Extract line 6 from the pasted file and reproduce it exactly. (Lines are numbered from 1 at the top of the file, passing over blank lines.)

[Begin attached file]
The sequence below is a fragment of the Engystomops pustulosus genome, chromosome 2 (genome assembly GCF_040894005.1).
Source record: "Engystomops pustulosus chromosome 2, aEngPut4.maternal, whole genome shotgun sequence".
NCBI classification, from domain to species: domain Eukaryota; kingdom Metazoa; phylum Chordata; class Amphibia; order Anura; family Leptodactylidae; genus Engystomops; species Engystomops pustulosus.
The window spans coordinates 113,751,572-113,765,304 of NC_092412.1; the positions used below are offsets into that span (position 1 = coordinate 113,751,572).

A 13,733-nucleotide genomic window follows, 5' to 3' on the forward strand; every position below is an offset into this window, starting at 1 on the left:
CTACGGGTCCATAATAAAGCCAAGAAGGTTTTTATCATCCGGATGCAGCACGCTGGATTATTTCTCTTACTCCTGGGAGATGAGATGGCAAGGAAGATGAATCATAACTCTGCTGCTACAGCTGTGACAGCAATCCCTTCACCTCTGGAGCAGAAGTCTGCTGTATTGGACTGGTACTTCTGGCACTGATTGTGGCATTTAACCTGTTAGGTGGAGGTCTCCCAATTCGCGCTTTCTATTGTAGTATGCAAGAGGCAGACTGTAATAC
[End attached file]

CTACGGGTCCATAATAAAGCCAAGAAGGTTTTTATCATCCGGATGCAGCACGCTGGATTATTTCTCTTACTCCTGGGAGATGAGATGGCAAGGAAGATGAATCATAACTCTGCTGCTACAGCTGTGACAGCAATCCCTTCACCTCTGGAGCAGAAGTCTGCTGTATTGGACTGGTACTTCTGGCACTGATTGTGGCATTTAACCTGTTAGGTGGAGGTCTCCCAATTCGCGCTTTCTATTGTAGTATGCAAGAGGCAGACTGTAATAC